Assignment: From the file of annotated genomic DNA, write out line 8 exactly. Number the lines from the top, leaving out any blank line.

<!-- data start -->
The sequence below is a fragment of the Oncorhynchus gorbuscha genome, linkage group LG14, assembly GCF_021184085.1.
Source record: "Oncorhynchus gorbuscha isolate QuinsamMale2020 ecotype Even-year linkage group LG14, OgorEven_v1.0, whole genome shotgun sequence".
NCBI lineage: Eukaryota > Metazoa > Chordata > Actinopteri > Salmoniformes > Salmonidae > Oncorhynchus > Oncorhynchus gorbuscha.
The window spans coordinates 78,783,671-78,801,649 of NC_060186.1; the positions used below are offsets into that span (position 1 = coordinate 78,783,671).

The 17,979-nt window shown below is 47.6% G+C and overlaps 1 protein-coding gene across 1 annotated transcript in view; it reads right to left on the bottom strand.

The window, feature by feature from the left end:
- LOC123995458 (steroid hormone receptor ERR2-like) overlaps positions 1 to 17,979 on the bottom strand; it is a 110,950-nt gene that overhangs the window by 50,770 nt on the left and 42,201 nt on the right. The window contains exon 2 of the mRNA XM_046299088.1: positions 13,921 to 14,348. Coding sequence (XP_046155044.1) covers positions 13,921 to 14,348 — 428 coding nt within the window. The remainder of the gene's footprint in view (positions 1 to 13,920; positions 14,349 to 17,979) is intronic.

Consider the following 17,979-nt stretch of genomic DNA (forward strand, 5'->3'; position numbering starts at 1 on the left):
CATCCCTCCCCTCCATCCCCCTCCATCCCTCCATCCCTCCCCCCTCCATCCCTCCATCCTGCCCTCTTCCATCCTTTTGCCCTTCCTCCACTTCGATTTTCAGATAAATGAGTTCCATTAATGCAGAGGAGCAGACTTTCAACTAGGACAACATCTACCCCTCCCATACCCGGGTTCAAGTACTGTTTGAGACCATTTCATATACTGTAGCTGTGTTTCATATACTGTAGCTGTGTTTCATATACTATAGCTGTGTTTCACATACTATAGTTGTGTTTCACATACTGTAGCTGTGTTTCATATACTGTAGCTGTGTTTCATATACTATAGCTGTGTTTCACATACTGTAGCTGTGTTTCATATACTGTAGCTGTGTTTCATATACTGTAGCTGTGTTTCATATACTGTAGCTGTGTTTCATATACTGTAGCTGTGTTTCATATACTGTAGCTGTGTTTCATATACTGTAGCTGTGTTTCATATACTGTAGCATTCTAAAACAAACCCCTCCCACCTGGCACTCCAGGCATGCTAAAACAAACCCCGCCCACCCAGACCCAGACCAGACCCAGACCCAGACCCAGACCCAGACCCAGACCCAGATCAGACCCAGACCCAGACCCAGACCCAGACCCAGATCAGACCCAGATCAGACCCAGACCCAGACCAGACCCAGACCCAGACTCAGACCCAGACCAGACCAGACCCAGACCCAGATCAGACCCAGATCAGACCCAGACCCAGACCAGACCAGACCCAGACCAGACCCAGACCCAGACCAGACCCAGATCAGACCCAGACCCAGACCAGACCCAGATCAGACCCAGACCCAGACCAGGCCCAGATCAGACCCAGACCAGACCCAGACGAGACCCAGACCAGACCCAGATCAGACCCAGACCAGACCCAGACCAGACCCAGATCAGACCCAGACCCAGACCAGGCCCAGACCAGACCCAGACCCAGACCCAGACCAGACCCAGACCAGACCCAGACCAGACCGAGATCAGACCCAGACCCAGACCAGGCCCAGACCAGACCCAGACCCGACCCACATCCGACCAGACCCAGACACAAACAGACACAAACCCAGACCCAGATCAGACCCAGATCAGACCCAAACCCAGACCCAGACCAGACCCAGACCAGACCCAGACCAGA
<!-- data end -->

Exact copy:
Consider the following 17,979-nt stretch of genomic DNA (forward strand, 5'->3'; position numbering starts at 1 on the left):